Data about a second booster shows that the shot provides “good protection” against serious COVID, Nachman said. “Will it protect against any infection (meaning you might get a runny nose, cough or upper respiratory infection)? Not really.”

Nachman urged people to consult with their primary care doctor to decide whether to take a booster. What people are doing and where they are going can and should affect that decision.

Finally, daily activities such as going back to a crowded office or starting to take New York City transit could be “excellent reasons” to get a booster, she said.

Nachman plans to get a booster, although she is working on the best timing for another shot.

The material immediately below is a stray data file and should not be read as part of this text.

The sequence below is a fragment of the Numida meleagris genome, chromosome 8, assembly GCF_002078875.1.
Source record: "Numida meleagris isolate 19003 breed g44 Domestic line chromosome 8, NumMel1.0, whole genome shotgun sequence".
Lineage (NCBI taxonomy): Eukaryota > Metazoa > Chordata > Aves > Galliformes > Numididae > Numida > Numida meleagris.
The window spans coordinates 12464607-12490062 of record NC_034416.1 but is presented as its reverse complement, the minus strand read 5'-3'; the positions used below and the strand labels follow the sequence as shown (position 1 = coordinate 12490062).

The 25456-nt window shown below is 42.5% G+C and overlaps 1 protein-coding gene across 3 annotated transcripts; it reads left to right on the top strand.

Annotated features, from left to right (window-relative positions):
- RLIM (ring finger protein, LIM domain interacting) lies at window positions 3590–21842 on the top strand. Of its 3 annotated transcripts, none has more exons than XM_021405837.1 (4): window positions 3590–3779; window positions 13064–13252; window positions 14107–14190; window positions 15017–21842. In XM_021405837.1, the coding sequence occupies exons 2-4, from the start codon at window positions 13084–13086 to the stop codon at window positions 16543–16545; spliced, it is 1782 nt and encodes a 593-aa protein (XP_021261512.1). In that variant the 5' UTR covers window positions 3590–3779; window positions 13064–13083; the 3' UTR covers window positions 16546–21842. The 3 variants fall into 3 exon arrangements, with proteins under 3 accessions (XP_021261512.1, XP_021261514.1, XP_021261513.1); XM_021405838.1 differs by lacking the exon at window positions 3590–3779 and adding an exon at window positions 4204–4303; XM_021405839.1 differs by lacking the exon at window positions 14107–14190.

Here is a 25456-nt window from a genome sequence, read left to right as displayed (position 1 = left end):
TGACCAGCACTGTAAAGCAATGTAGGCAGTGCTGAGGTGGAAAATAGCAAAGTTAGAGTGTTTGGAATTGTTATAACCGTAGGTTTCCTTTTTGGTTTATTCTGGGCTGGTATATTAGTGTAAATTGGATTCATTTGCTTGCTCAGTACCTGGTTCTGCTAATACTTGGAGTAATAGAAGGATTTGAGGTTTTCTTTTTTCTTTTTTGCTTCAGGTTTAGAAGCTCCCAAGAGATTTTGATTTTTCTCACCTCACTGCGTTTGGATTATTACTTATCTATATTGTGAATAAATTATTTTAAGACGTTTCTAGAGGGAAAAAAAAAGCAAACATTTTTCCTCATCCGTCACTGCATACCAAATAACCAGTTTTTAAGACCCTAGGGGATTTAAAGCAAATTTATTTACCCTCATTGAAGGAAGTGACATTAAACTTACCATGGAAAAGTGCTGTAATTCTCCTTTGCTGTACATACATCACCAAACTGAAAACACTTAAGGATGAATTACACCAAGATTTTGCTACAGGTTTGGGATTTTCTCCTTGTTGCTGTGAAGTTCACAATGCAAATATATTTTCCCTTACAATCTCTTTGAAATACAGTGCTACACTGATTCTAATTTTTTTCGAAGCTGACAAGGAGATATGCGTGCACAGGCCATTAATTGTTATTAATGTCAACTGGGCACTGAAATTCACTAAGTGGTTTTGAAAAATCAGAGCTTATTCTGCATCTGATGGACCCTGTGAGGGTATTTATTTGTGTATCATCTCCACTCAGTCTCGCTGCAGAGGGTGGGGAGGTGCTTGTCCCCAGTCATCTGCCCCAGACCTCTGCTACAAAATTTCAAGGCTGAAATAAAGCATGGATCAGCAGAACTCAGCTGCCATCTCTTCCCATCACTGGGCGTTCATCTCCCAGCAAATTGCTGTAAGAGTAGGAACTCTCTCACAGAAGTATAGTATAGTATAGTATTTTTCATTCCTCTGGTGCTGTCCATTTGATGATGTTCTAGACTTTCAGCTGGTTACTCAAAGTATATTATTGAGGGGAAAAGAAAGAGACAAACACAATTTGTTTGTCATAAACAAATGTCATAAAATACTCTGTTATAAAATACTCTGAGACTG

“Before I travel abroad is key to making sure I have my booster and am protected,” Nachman added.


Nachman is encouraged that people are returning to in-person conferences and other activities.

“It will be great to have people starting to get back to routine living, and that means being with other people,” she explained in an email.

She urged people to stay at home if they don’t feel well.

“Now is not the time to push to go to that meeting or get together with extended family, since you might just be responsible for getting someone else sick,” she explained.

She suggested people should be patient and understanding of others who choose to wear masks or continue to practice social distancing.

“Don’t shame anyone who is wearing a mask,” Nachman advised. “If that is what it takes to get them together with you in public, go for it.”

In another sign of a return to a pre-pandemic life, Pigott suggested that the Health Department was planning to direct more resources to tracking illnesses like Lyme disease.